– Guest blog by Brad Cundiff, environmental writer
First they came in ones and twos. Then whole families, groups of raucous young guys, kids in shirts hanging down to their knees, and loyal fans in full team regalia. It was hockey night in Guelph.
But, this particular classic Canadian hockey night came with a bit of a twist. Emerge Guelph, a local environmental organization with the aim of making Guelph a 100 per cent renewable city, had set up an electric car show on the doorstep of the arena.
Inside the Old Quebec Shoppes Mall, which is attached to the arena where the Guelph Storm hold their on-ice tilts, were a half dozen electric vehicles (EVs). Just outside were close to a half dozen more. There was everything from a fully electric Tesla X with futuristic gull wing doors, to a family friendly Chrysler Pacifica minivan hybrid model.
Electric cars are the future
What would hockey fans think of the idea of driving electric? They loved it. The most surprising reaction was the simple acceptance that EVs are where the world is heading. “Oh yeah, this is the future for sure,” was a common refrain. But the surprise for many at the show was how close we are to that future.
“Four hundred kilometres, really?” they replied when told how far a GM Bolt can go on a single charge. “That would get me pretty much anywhere I need to go.”
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On game night, people slipped behind the wheel of a GM Bolt and Volt, the Chrysler Pacifica and Ford Fusion and imagined themselves silently winding down the road. The next morning, they got the chance to do it for real. Despite the drizzly conditions, test drives were booked solid for six hours. By the end of the weekend, 5,000 people had visited the electric car show area.
Ask an EV owner
One of the people at the electric car show was Larry Trakaic, who brought his Chevy Bolt down to the plaza in front of the mall to talk batteries, range and ride with dozens of tire-kickers. Like so many EV owners, Larry is a very enthusiastic fan of going electric. He cheerfully told me, “My background is as an accountant, so I am really cheap.” He then demonstrated his penny pinching ways by adding, “I have already driven more than 38,000 kilometres and I have only spent $40.67 on electricity.” Larry estimates he has saved over $4,000 in fuel costs in six months thanks to his Bolt.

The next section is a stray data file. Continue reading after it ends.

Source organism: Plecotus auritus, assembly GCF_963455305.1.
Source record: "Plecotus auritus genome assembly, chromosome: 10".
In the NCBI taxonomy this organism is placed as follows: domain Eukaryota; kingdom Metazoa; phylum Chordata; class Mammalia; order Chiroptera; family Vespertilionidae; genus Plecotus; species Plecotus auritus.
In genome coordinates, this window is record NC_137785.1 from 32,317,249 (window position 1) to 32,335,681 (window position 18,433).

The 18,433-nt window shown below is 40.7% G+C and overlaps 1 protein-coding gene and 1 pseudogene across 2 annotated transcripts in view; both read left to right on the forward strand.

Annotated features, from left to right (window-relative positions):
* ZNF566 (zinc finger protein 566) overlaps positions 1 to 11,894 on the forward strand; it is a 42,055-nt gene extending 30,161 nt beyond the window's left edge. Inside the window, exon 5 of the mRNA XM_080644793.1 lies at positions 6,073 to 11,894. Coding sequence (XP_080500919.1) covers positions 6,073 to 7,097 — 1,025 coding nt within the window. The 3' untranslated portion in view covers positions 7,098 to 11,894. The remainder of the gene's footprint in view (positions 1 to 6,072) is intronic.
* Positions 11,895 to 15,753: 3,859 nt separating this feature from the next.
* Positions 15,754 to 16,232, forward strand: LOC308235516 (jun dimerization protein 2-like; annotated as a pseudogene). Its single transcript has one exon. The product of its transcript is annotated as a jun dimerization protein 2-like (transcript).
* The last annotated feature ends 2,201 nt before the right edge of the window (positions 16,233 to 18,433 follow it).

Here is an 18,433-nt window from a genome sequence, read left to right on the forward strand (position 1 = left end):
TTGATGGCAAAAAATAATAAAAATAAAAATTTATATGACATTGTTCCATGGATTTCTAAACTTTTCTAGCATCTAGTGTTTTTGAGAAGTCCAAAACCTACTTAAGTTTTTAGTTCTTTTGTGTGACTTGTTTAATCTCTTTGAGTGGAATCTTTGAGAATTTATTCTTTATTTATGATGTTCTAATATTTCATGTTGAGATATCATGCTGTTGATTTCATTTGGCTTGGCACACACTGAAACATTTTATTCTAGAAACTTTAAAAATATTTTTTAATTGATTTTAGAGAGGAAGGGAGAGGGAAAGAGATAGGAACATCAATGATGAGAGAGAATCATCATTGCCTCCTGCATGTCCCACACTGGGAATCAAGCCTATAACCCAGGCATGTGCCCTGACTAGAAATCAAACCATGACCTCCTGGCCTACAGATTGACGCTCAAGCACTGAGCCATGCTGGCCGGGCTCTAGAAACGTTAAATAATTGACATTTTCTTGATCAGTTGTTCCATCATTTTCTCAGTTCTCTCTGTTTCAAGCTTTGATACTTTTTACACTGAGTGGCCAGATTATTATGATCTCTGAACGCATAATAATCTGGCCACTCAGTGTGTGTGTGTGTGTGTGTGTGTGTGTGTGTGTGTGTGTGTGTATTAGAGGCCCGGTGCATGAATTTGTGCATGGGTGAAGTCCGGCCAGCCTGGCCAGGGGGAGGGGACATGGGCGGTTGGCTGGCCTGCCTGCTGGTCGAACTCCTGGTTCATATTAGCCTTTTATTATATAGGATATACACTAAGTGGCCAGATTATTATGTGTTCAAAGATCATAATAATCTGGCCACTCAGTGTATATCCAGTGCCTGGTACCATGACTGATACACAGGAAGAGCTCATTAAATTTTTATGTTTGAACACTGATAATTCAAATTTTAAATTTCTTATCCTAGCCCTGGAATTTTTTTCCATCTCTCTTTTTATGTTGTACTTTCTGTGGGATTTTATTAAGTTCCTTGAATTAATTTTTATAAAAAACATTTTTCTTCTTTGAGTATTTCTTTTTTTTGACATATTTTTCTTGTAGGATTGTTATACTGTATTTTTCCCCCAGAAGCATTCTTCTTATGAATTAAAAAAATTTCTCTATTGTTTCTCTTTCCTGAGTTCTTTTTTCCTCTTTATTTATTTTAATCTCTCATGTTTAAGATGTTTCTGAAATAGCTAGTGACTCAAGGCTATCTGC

It’s those kinds of eye-popping numbers that caught the attention of a young couple who came specifically to check out the fully electric car offerings. What was unusual was that they quickly explained that they had just recently purchased a car, but then added “We made a mistake.”
The young woman explained that she has a long daily commute that resulted in gas bills of around $500 a month. They were green with envy looking at the EVs on offer at the Guelph show, and it wasn’t just because of the reflection from the green licence plates that allow EV drivers access to the province’s HOV lane system, another nice perk for long-distance commuters.
What had drawn them back so soon to vehicle shopping was the provincial EV incentive that can reach $14,000 for fully electric models. Larry Trakaic understands that motivation well. “Without the 14, I would have had to think long and hard about making this purchase,” he noted. A father and son duo giving the minivan a look over concurred. “The $14,000 really puts these vehicles more in the range of what most people can afford,” said the dad.
Fully functional – and pretty cool
Meanwhile, it was more than the surprising range or the sleek design that impressed the shoppers. It was also how technologically advanced the vehicles are, from high beams that adjust themselves to oncoming traffic to rear view mirrors that instantly switch to camera mode after dark for clearer night vision.
The Tesla’s ability to pulse its lights and swing its hanging doors in time to the music booming from its sensational stereo system was a somewhat more frivolous example of the serious computing power of these cars, but it sure drew a crowd.
The young couple, for one, were sold: “We’ll be showing our car at the electric car show next year,” they laughed. That said, the Volt model on display had already been sold earlier that night.
Interested in learning more about how choices like driving an electric car can help fight climate change? Visit yournextchoice.ca and sign up.